2006 Domaine Comte Armand Pommard 1er Cru "Clos des Epeneaux"

SKU #1309616 92 points Allen Meadows - Burghound

 In contrast to the reticence displayed from barrel, now that the '06 is in bottle it is surprisingly open and expressive with a beautifully layered nose of raspberry, cherry and red Pinot fruit nuanced by hints of spice, earth, minerals and a dried herb component that introduces intense, balanced and pure flavors that culminate in a serious, mouth coating and well built finish where the tannins are solid but not rustic or aggressive. This will require the better part of a decade to arrive at its majority as the tannins are quite firm and despite the inviting openness of the nose, the finish is on the austere side at present. *Outstanding*  (4/2009)

91-92 points Robert Parker's Wine Advocate

 The 2006 Pommard Clos des Epeneaux -- which I last tasted lot by lot from barrel and as an impromptu approximation to the final assemblage -- dramatically reflects the significance of old vines (and perhaps also of location within the Clos). This smells like an intensely aromatic and rich fruitcake, featuring dried berries, purple plum, brown spices, and citrus oil (all with a distillate-like high toned shadow), accompanied by a roasted richness of red meat and suggestions of caramel. Gently low in acidity yet at the same time suffused with dense, fine-grained tannin; it finishes with a rather somber amalgamation of blackberry, plum, peat, beef, and stone, but also a saliva-inducing savor. Typically for this cuvee, a portion of the wine displayed a more gamey aura -- possibly merely a function of reduction -- but that was nicely restrained and intriguingly complex in the assemblage. And whereas the premier cru Pommard received around one-quarter new wood (prior to its first racking), this got 50%, of which no portion evinces any overt trace. I would expect the finished wine to be worth following for a decade if not longer. (DS) 91-92+  (12/2009)

92 points Stephen Tanzer's International Wine Cellar

 Good bright, deep red. Energetic nose offers black cherry, minerals and menthol; distinctly cooler than the 2007. Then dense, pure and suave, with a vibrant cassis flavor and excellent back-end breadth and persistence. The substantial dusty tannins coat the teeth. This is showing beautifully today, especially considering the fact that it was only bottled in July of '08. Leroux notes that the 2006s improved markedly during their last six months of elevage. (ST)  (3/2009)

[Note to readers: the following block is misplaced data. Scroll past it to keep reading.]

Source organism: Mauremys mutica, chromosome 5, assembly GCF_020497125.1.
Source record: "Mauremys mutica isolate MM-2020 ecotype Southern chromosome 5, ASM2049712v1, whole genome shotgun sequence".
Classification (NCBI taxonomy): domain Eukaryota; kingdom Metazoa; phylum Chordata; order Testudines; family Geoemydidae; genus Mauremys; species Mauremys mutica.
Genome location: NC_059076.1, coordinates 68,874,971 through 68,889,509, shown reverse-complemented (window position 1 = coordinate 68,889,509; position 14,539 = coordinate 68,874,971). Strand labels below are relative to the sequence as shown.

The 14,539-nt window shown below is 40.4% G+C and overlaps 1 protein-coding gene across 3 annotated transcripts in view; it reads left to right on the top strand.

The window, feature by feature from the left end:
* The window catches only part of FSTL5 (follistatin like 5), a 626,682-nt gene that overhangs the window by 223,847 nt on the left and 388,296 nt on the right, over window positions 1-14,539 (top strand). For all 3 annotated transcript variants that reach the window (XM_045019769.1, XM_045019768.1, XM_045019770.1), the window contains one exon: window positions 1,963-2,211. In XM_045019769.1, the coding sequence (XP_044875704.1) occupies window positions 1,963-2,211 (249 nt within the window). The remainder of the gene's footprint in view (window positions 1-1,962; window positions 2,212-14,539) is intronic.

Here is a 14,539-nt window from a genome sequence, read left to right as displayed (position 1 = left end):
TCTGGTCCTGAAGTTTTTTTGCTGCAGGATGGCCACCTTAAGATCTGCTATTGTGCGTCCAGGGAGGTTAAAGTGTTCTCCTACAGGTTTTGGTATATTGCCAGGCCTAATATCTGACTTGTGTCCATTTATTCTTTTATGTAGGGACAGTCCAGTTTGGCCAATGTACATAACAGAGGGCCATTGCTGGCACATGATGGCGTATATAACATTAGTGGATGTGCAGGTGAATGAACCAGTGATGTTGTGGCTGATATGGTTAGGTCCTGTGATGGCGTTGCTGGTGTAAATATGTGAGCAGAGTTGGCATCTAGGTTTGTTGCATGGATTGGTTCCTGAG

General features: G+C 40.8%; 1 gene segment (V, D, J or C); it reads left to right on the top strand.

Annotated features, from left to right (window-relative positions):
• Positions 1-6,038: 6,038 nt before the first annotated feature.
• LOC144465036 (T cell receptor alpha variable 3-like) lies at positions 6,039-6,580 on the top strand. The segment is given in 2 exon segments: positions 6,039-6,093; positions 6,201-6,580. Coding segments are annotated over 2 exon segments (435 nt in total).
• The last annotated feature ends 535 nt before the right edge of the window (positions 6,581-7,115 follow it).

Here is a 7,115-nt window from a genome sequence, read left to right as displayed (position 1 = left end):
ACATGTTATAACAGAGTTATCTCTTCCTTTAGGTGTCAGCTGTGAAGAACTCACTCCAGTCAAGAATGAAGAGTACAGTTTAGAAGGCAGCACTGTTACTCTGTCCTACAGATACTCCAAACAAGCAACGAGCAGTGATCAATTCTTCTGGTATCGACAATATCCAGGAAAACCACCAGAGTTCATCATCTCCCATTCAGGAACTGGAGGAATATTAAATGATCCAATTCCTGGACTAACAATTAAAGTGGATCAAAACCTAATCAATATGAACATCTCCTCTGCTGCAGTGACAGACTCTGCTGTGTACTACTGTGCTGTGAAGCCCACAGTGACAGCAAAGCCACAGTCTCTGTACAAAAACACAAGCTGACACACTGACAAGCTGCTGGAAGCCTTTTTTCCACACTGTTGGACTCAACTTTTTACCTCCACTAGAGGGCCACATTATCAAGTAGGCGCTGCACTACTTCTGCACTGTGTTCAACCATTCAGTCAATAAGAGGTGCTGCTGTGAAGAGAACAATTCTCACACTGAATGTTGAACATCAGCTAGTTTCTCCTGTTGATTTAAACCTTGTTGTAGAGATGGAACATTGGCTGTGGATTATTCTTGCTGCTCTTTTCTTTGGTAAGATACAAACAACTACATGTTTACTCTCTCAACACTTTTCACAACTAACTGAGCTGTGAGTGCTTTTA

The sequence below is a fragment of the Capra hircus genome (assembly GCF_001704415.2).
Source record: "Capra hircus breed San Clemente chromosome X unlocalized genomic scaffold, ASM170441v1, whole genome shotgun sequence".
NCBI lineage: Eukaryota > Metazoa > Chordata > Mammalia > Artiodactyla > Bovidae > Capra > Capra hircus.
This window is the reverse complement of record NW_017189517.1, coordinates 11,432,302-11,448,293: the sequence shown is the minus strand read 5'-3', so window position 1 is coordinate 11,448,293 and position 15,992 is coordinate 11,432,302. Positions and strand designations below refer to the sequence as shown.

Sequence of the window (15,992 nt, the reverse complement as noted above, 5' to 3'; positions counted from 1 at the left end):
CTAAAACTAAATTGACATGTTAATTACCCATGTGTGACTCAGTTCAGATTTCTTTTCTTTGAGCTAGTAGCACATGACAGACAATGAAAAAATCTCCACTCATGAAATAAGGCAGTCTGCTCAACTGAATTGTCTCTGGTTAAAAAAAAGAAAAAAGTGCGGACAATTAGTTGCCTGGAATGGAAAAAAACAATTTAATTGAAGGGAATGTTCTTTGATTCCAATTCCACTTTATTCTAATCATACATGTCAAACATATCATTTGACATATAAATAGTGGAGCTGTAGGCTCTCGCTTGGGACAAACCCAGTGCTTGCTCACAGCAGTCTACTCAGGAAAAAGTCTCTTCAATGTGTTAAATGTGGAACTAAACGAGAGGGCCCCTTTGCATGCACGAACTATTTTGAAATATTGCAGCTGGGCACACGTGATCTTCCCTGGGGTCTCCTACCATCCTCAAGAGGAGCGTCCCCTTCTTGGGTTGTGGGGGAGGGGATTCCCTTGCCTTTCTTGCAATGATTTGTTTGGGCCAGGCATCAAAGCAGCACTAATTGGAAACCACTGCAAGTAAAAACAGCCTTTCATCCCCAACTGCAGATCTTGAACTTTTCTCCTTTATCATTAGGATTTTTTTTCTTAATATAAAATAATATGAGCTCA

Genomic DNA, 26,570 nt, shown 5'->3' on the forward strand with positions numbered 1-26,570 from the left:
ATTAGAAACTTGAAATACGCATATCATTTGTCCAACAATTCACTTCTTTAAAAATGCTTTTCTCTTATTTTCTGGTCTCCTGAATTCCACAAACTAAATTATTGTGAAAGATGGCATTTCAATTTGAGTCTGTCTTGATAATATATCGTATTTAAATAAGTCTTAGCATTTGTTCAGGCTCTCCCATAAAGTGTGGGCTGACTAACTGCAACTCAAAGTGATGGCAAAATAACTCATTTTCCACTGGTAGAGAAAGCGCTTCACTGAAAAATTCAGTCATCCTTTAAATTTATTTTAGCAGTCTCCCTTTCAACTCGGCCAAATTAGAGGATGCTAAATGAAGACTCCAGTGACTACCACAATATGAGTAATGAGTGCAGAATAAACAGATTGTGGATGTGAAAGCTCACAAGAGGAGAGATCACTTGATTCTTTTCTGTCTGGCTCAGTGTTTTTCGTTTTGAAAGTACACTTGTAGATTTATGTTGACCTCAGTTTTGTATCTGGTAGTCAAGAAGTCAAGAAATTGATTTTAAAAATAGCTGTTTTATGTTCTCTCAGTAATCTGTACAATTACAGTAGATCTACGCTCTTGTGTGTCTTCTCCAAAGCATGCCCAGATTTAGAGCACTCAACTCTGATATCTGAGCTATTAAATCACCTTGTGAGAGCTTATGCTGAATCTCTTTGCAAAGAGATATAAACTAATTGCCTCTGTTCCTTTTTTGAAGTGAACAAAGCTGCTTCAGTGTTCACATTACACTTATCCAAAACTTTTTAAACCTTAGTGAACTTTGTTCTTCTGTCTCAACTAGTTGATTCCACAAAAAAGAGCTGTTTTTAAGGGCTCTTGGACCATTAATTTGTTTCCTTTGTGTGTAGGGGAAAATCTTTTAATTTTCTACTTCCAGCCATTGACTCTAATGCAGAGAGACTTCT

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Varietal:

Pinot Noir

- One of France's most legendary grapes and the grape that earned Burgundy its reputation. The parent of varietals like Pinot Gris/Grigio and Pinot Blanc, Pinot Noir is blue to violet to indigo in color with relatively thin skins, and it is said to have been cultivated in France for more than 2,000 years. At its best, Pinot Noir creates elegant wines that are filled with primary red fruit aromas and flavors while young, revealing with an array of secondary characteristics like earth, smoke, violet, truffle and game with age. The varietal is also known, perhaps better than any, for its ability to translate terroir, or a sense of place. While the best Pinot Noir still comes from Burgundy, it is being produced with increasing success in cooler climates around the world. In France, it is part of the trifecta of grapes that can go into Champagne, and it is also grown in Alsace, Irancy, Jura, Savoie, Lorraine and Sancerre. Outside of France it is produced under the names Pinot Nero and Blauburgunder in Italy's mountainous regions, as Spätburgunder in Germany and as Blauburgunder in Austria. In the US, Pinot Noir has found suitable growing conditions in the cooler parts of California, including Carneros, the Russian River Valley, the Anderson Valley, the Sonoma Coast, Monterey County, the Santa Lucia Highlands and Santa Barbara County, as well as in Oregon's Willamette Valley. In recent years, New Zealand has demonstrated its ability to interpret this hard-to-grow varietal, with successful bottlings coming from careful and attentive growers in Central Otago, Martinborough and Canterbury. Chile is also an up-and-coming region for Pinot Noir, creating fresh, fruit-forward, early-drinking and affordable Pinots from the coastal Casablanca Valley and the Limari Valley.
Country:

France

- When it comes to wine, France stands alone. No other country can beat it in terms of quality and diversity. And while many of its Region, Bordeaux, Burgundy and Champagne most obviously, produce wine as rare, as sought-after and nearly as expensive as gold, there are just as many obscurities and values to be had from little known appellations throughout the country. To learn everything there is to know about French wine would take a lifetime. To understand and appreciate French wine, one only has to begin tasting them. Click for a list of bestselling items from all of France.
Sub-Region:

Burgundy

- The province of eastern France, famous for its red wines produced from Pinot Noir and its whites produced from Chardonnay. (Small of amounts of Gamay and Aligoté are still grown, although these have to be labeled differently.) The most famous part of the region is known as the Côte d'Or (the Golden Slope). It is divided into the Côte de Beaune, south of the town of Beaune (famous principally for its whites), and the Côte de Nuits, North of Beaune (home of the most famous reds). In addition, the Côte Chalonnaise and the Mâconnais are important wine growing regions, although historically a clear level (or more) below the Côte d'Or. Also include by some are the regions of Chablis and Auxerrois, farther north. View our bestselling Burgundy.